HOME



Digby's Hullabaloo
2801 Ocean Park Blvd.
Box 157
Santa Monica, Ca 90405



Facebook: Digby Parton

Twitter:
@digby56
@Gaius_Publius
@BloggersRUs (Tom Sullivan)
@spockosbrain



emails:
Digby:
thedigbyblog at gmail
Dennis:
satniteflix at gmail
Gaius:
publius.gaius at gmail
Tom:
tpostsully at gmail
Spocko:
Spockosbrain at gmail
tristero:
Richardein at me.com








Infomania

Salon
Buzzflash
Mother Jones
Raw Story
Huffington Post
Slate
Crooks and Liars
American Prospect
New Republic


Denofcinema.com: Saturday Night at the Movies by Dennis Hartley review archive

January 2003 February 2003 March 2003 April 2003 May 2003 June 2003 July 2003 August 2003 September 2003 October 2003 November 2003 December 2003 January 2004 February 2004 March 2004 April 2004 May 2004 June 2004 July 2004 August 2004 September 2004 October 2004 November 2004 December 2004 January 2005 February 2005 March 2005 April 2005 May 2005 June 2005 July 2005 August 2005 September 2005 October 2005 November 2005 December 2005 January 2006 February 2006 March 2006 April 2006 May 2006 June 2006 July 2006 August 2006 September 2006 October 2006 November 2006 December 2006 January 2007 February 2007 March 2007 April 2007 May 2007 June 2007 July 2007 August 2007 September 2007 October 2007 November 2007 December 2007 January 2008 February 2008 March 2008 April 2008 May 2008 June 2008 July 2008 August 2008 September 2008 October 2008 November 2008 December 2008 January 2009 February 2009 March 2009 April 2009 May 2009 June 2009 July 2009 August 2009 September 2009 October 2009 November 2009 December 2009 January 2010 February 2010 March 2010 April 2010 May 2010 June 2010 July 2010 August 2010 September 2010 October 2010 November 2010 December 2010 January 2011 February 2011 March 2011 April 2011 May 2011 June 2011 July 2011 August 2011 September 2011 October 2011 November 2011 December 2011 January 2012 February 2012 March 2012 April 2012 May 2012 June 2012 July 2012 August 2012 September 2012 October 2012 November 2012 December 2012 January 2013 February 2013 March 2013 April 2013 May 2013 June 2013 July 2013 August 2013 September 2013 October 2013 November 2013 December 2013 January 2014 February 2014 March 2014 April 2014 May 2014 June 2014 July 2014 August 2014 September 2014 October 2014 November 2014 December 2014 January 2015 February 2015 March 2015 April 2015 May 2015 June 2015 July 2015 August 2015 September 2015 October 2015 November 2015 December 2015 January 2016 February 2016 March 2016 April 2016 May 2016 June 2016 July 2016 August 2016 September 2016 October 2016 November 2016 December 2016 January 2017 February 2017 March 2017 April 2017 May 2017 June 2017 July 2017 August 2017 September 2017 October 2017 November 2017 December 2017 January 2018 February 2018 March 2018 April 2018 May 2018 June 2018 July 2018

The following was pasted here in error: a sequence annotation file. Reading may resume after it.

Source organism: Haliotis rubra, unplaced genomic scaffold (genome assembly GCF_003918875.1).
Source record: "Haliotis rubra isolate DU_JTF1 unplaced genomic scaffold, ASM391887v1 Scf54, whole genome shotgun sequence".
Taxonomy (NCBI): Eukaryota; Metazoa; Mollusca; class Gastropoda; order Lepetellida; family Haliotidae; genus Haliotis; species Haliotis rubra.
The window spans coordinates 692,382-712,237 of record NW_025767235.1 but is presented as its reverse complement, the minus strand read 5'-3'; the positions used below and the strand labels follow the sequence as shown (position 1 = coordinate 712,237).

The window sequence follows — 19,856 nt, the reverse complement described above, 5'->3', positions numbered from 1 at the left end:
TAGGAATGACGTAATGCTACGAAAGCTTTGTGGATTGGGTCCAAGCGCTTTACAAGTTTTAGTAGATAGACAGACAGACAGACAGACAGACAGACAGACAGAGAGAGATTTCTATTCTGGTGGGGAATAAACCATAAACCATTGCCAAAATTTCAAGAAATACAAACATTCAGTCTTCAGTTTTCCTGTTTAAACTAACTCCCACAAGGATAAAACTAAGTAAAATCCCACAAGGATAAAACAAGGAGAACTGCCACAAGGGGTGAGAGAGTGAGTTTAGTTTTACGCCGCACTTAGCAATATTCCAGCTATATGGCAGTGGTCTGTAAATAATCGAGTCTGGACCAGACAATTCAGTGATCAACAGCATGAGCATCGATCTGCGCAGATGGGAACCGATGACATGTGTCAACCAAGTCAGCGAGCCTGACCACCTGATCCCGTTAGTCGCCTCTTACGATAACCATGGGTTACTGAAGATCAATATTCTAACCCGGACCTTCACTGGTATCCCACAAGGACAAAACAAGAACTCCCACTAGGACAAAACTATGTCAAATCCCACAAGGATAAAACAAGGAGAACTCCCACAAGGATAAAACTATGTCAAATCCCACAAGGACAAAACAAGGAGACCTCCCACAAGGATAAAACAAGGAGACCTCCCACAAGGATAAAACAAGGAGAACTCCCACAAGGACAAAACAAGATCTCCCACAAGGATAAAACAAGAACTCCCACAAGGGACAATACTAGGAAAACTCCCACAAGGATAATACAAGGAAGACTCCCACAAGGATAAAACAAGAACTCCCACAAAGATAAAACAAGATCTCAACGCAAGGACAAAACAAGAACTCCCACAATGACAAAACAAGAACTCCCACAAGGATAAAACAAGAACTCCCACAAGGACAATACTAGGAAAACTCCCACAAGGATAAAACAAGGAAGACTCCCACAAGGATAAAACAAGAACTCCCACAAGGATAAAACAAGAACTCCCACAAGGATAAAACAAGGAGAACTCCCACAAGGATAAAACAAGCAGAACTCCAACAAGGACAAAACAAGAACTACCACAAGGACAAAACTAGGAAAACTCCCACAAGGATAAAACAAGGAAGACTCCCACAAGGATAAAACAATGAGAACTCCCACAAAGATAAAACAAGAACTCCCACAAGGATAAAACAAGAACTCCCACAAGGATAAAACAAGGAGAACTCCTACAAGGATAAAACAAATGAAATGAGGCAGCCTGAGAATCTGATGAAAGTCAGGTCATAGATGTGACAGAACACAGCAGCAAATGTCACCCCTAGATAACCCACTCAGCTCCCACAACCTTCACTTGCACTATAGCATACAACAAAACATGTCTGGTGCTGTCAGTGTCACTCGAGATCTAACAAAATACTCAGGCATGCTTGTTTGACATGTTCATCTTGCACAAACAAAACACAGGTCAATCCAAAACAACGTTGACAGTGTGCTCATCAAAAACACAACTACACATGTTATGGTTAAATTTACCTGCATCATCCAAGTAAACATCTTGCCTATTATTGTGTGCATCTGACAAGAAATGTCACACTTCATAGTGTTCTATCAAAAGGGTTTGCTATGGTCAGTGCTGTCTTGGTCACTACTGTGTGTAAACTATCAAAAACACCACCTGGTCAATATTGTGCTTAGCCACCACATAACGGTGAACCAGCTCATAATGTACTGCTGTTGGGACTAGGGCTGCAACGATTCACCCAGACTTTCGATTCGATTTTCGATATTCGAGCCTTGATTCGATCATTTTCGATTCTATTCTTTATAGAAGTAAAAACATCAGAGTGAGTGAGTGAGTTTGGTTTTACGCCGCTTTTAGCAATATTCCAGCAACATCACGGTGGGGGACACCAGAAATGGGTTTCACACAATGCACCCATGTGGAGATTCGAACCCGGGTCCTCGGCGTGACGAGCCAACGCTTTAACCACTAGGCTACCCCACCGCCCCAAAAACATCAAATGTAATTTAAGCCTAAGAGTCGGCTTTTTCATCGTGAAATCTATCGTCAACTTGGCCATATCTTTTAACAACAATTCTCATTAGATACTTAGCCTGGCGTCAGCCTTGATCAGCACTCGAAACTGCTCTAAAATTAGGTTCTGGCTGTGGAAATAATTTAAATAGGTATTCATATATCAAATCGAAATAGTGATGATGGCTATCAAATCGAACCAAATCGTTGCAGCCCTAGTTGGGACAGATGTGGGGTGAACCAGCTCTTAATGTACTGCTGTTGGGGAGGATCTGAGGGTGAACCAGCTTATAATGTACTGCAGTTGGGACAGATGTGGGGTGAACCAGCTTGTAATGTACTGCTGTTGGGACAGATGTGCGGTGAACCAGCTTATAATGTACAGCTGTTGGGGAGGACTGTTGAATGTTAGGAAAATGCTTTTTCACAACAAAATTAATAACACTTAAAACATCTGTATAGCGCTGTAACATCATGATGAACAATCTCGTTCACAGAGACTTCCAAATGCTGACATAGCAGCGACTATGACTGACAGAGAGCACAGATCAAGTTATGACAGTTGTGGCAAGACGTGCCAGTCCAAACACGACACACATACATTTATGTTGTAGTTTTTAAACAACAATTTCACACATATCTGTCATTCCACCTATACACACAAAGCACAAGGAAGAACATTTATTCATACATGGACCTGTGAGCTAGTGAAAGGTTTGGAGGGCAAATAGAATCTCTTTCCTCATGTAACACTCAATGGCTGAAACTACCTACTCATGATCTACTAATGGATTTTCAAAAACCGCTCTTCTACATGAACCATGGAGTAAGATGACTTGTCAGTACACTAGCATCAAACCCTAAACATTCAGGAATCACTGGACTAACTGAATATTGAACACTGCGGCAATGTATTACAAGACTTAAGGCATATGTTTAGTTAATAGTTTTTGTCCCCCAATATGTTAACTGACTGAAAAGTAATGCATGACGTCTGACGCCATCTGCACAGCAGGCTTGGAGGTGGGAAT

This page is powered by Blogger. Isn't yours?

Hullabaloo


Saturday, December 24, 2016

 
Saturday Night at the Movies


After my date with tragedy: Jackie ****


By Dennis Hartley